/Delta elementary school first in nation to pilot online program with emphasis on compassion

Delta elementary school first in nation to pilot online program with emphasis on compassion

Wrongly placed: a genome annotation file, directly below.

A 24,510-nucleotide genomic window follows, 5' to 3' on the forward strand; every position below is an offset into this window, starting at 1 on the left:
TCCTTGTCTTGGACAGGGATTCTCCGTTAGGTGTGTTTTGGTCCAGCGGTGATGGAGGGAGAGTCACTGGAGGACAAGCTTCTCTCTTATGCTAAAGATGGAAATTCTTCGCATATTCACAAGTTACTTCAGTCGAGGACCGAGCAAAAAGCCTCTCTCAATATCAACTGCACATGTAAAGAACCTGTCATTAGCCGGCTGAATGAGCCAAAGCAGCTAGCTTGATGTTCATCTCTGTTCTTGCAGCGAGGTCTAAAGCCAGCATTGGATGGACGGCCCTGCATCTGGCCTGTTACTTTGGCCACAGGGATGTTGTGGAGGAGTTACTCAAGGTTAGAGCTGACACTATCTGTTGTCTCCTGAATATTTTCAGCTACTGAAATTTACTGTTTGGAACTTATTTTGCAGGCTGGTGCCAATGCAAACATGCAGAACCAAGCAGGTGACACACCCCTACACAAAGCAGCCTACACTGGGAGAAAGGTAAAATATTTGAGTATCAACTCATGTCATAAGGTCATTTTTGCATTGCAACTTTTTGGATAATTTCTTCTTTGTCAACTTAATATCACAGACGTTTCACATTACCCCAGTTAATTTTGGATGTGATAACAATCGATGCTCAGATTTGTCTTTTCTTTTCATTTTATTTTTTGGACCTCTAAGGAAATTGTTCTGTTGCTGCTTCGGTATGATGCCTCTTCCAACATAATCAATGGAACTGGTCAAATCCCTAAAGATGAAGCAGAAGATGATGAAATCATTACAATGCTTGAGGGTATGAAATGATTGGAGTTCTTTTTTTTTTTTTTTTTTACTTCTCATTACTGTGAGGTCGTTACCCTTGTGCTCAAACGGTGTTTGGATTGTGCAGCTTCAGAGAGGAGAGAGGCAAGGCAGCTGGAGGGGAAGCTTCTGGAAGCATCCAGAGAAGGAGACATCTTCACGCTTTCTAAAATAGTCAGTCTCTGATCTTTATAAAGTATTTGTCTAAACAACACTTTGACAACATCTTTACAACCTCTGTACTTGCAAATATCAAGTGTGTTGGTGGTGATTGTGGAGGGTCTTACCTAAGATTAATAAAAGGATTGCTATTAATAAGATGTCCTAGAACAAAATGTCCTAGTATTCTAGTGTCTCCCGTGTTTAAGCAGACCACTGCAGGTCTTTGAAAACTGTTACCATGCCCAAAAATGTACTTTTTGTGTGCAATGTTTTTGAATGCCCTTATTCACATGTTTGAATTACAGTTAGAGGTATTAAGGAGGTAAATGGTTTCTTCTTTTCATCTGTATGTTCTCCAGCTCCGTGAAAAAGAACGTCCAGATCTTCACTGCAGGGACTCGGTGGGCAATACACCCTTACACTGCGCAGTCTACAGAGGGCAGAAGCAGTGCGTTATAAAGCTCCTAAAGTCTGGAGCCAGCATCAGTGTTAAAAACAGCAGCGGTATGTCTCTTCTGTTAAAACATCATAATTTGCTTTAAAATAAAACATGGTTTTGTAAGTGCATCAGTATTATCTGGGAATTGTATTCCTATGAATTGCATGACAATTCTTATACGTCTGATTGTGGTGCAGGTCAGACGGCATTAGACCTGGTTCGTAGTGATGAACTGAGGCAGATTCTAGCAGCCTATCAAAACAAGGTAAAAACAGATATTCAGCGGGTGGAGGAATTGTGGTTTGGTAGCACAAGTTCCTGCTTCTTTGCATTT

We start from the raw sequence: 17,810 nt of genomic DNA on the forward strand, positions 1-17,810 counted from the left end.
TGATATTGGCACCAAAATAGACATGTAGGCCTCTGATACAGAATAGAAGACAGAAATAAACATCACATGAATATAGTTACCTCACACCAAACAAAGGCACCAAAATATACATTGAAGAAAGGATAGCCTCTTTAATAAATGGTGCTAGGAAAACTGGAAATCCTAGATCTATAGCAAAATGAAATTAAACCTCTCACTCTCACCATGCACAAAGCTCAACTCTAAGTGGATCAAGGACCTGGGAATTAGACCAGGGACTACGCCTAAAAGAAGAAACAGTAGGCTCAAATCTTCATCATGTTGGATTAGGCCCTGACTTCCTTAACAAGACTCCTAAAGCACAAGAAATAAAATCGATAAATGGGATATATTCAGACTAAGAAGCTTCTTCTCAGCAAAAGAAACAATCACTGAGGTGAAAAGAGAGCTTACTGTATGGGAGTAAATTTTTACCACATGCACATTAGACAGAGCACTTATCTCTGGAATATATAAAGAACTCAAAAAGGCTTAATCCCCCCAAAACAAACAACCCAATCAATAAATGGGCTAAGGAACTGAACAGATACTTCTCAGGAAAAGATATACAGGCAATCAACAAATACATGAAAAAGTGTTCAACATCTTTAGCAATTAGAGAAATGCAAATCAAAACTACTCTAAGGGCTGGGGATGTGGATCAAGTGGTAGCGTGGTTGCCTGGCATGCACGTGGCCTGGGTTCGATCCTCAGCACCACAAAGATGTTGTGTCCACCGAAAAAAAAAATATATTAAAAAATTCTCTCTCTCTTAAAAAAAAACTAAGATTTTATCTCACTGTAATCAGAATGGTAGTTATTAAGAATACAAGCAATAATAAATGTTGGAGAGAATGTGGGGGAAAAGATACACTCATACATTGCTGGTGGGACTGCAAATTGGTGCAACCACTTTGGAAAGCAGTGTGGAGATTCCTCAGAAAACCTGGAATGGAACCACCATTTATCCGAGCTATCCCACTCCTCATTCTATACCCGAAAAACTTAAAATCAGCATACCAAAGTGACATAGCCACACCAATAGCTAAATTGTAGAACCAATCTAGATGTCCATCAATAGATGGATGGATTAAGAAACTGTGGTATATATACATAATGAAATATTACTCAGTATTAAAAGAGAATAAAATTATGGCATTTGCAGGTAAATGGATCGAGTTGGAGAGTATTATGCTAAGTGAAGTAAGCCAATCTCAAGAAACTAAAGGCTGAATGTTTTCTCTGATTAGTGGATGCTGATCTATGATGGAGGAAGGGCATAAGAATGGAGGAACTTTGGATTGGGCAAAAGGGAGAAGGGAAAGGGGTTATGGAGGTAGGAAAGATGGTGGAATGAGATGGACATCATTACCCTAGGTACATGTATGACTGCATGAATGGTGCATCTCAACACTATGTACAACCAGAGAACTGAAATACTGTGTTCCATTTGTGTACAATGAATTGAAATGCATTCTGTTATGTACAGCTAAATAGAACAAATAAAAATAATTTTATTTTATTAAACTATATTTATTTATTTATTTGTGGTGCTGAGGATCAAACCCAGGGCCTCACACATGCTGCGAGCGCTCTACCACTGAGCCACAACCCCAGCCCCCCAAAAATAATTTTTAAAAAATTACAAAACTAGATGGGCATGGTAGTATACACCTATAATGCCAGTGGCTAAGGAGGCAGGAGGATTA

Nonprofit Mississippi News CLARKSDALE – Mrs. Leigh Frazier’s fourth-grade class from Kirkpatrick Health & Medical Science Magnet School walked in to the gym at 8:00 a.m. on Sept. 19. They were immediately greeted by high fives and “How are you?” comments from Tom Davidson (CEO of a Washington-based educational technology company). Their principal, SuzAnne Walton announced that the Compassion Project, a relatively new online learning program – created by Davidson’s company EverFi – would be piloted in their country. This program aims to improve students’ social and emotional learning (SEL), with a special emphasis on compassion. According to the Collaborative for Academic, Social, and Emotional Learning, a policy-based organization that supports SEL in education, social and emotional learning refers to when people and children learn skills that allow them to make informed decisions, manage their emotions, feel empathy for others, and establish positive relationships. Walton stated, “One of our goals for Kirkpatrick’s students is to try and educate the whole child – not just academically but also morally – and to teach them the right way to go… because this skill is so important for their future jobs as well as school.” Davidson, one co-founder of EverFi, stated that the innovative education technology company EverFi launched the program in August. It took over a year for it to develop. He said that Jeff Weiner, CEO at LinkedIn, was crucial in the launch of the program. It offers digital resources, local support, and free financial education. The Compassion Project creators claim that these skills are often left out of teacher’s curriculum because they place more emphasis on science and math. According to a brief overview of the course, they argue that social and emotional skills should be given equal attention because it improves students’ sense of well-being as well as the learning environment. EverFi’s Jackson-based special project manager Carmen Gross said, “As an education technology company, we’re trying to influence students who don’t succeed outside of the classroom and go into areas that have the technology or lack the access.” Each lesson takes approximately 20 minutes to complete. These courses are aligned with state educational standards. Students will be taught how to identify emotions and practice kindness, empathy and compassion, mindfulness and growth mindset, as well as how to define and practice compassion. Students receive a grade or score after each lesson. Students can take lessons back to improve their grades if they’re not satisfied with the grade. Students receive a certificate that recognizes their achievements after the program has been completed. EverFi, a start-up company that was founded in 2010, offered teachers in Alabama and the Mississippi Delta the chance to offer their first courses on financial literacy. “I had the idea, but I wasn’t sure how to make it happen. Davidson said that he drove all the way from Washington, D.C. to Clarksdale. “I began talking to people in schools about this idea and I asked them what the best way was to teach third-graders and fourth-graders and fifth-graders and high school students about it, and how can I make it work on a computer that makes sense. You know what? Over 40 million children have taken those courses ten years later. It all began in Clarksdale Mississippi. “After that initial visit, Davidson returned to Clarksdale with his team five years later. Because of the relationships he established, Davidson returned to Clarksdale in order to let students pilot the Compassion project first. He stressed the importance and definition of compassion during his meeting with students. It is about caring for someone in need, seeing them, then helping them. According to a recent study by the National Network of State Teachers of the Year, students who participate in social and emotional learning programs experience a rise in grit and growth mindset. This is correlated with significant academic gains such as higher grades, attendance and scores on achievement tests. While factors such as peer and parental support can influence a child’s academic performance, research has shown that the most influential factors in improving student achievement are those in the school environment, such as teacher support. Frazier said that while it is the responsibility of educators to teach students academically, it also falls to them to teach social skills. She added that it doesn’t take away the core subjects by incorporating social and emotional skills into day-to-day learning. Frazier hopes that her children will remember Kirkpatrick as a place where they were loved, accepted and a part of a larger family as they grow up. “I hope they will one day say “Mrs. Frazier, did you know that we were the first to do this project ?’,”? she asked. “Seeing our children down the road and seeing them move on is one of my most rewarding experiences as an educator. To have them come back to you and remember things they said or did 10 or 15 years back.”_x000D